Children’s Books about Disability


Children’s Books about Disability

By Kathy Dickson

At the Lion and Lamb Peace Arts Center of Bluffton University, director Louise Matthews is quick to raise the significance and relevance of children’s books for learners of all ages. After perusing the center’s collection of children’s books about disability, I would agree. I discovered a remarkable parallel between these books with simple language and bold pictures, and the scholarly works on disability written by theologians I was studying in graduate school. Despite the absence of pictures and the need for a good dictionary and hours of study to explore their content, the theological books shared a striking similarity with the picture books: the message.

Kathy Dickson is a Field Associate for ADNet, a graduate of Methodist Theological School in Ohio, and attends First Mennonite Church, Bluffton, Ohio.

Throughout my seminary education, I had opportunities to learn from scholars of disability and theology from across the United States and Europe. Through careful reading of scripture and theological questioning, these theologians reaffirm the inherent worth of persons with disabilities, created in the image of God. They work to dismantle ableism: the practices and dominant attitudes in society that devalue and limit the potential of persons with disabilities (see They invite faith communities to be more than simply accessible or inclusive, but to become places of thriving and growth. They envision communities that affirm the worth and dignity of all, while encouraging mutual relationships between all kinds of people.

The picture books on disabilities at Lion and Lamb similarly increase awareness and understanding of the mental, physical, and learning disabilities that are a part of God’s good creation. Such books inspire new perspectives about disability and broaden our understandings about individual lives, bringing an accessible and relevant message that helps to inform the actions of young and old.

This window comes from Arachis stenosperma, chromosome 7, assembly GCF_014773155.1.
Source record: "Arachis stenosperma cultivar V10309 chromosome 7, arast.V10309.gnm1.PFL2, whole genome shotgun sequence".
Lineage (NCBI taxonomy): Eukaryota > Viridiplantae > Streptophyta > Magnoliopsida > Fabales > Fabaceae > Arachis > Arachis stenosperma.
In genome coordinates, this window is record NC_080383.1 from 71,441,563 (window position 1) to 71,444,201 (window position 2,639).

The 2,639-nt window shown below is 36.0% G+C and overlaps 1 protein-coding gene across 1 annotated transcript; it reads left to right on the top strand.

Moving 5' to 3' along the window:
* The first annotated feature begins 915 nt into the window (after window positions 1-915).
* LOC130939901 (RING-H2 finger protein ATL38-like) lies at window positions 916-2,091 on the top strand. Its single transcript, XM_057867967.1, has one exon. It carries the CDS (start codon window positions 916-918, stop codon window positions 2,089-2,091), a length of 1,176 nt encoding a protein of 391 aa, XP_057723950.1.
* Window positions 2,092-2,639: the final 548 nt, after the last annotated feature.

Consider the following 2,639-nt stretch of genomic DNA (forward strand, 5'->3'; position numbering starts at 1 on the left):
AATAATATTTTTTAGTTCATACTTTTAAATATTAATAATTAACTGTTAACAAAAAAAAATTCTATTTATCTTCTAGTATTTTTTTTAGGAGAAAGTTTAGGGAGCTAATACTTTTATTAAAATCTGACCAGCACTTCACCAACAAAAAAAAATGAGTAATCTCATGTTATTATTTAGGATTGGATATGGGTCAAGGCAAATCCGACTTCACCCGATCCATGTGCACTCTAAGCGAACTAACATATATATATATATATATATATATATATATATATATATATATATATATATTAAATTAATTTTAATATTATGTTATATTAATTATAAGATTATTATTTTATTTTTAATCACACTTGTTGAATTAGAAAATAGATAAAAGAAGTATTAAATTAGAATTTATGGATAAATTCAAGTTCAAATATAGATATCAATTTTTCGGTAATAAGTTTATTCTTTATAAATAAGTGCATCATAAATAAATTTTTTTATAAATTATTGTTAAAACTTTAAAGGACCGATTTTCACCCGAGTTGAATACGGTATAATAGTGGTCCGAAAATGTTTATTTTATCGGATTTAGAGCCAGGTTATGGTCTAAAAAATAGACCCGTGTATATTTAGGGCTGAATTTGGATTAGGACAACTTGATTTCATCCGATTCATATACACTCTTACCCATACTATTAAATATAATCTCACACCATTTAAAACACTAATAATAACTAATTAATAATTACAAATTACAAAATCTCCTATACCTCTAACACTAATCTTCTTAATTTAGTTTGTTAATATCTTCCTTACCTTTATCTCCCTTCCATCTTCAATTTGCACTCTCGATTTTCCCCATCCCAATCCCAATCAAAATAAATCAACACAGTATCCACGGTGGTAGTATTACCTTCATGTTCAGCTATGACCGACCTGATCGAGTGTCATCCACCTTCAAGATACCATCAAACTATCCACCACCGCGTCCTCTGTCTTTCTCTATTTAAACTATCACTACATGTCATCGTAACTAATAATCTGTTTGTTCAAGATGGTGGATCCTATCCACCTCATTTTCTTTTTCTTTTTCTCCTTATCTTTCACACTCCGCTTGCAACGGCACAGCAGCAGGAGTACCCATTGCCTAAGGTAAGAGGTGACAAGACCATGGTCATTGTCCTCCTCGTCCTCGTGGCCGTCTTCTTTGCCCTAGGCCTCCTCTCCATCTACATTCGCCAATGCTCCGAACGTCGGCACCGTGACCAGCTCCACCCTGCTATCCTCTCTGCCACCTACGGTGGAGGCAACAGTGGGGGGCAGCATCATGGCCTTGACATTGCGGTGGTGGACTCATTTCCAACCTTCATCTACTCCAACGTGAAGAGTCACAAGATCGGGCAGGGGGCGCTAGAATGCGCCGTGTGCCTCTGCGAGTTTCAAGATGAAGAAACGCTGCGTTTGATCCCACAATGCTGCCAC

The Gift of an Ordinary Life

Bill Gaventa, a well-known writer on disability and theology, has often said what a gift it is to be able to live an ordinary life. Similarly, Don’t Call Me Special, a children’s book by Pat Thomas, declares, “Everybody in the world is unique. That means that each one of us is a little different from everyone else” (12). “Too many people with disabilities dislike being called special because it makes them sound too different from everyone else” (19). Don’t Call Me Special argues against using the word special to separate a person with a disability from being ordinary. See our Resource Suggestions below for a link to more titles that portray children with disabilities living ordinary lives.

The Gift of Friendship

Scholars Hans Reinders and L’Arche communities founder Jean Vanier write about the gift of friendship. Through mutual relationship between persons of differing abilities, they argue, we can learn better what it means to be human. Several picture books illustrate such learning. In Be Good to Eddie Lee (by Virginia Fleming), a young girl befriends a boy with Down syndrome, and they discover nature’s wonders together. Their budding friendship allows her to overcome the prejudices of another child, and allows her to more freely discover the world.

In Ian’s Walk (by Laurie Lears),an older sister lets go of her own ideas about how her brother with autism should act and respond to the world. She instead tries to experience the world as he does. In doing this, her perspectives of the world around her (and her brother) are transformed. Aaron Ratzlaff’s Quills introduces us to a porcupine who is surrounded by friends who love her unconditionally and help her through the grief of losing her quills.

Gently Teaching God’s Love

Children’s books like these offer a non-threatening introduction to disability. They help children and adults alike to understand disability as a part of ordinary life, but not by glossing over its challenges. They tell stories of real people and their friends and families. They inherently break stereotypes created by ableism and gently teach us to embody God’s love for all through friendly characters. All congregations could grow from savoring their wisdom and their at times whimsical ideas.

We hope we are inspiring you to start or expand a collection of these delightful books in your congregation’s library as a resource for enriching worship, Christian education, and family life. 

Resource Suggestions

Kathy Dickson's reviews of 25 children’s books on disability.

Hans Reinders, Receiving the Gift of Friendship (Eerdmans, 2008). Jean Vanier, Becoming Human, (Anansi, 2008).

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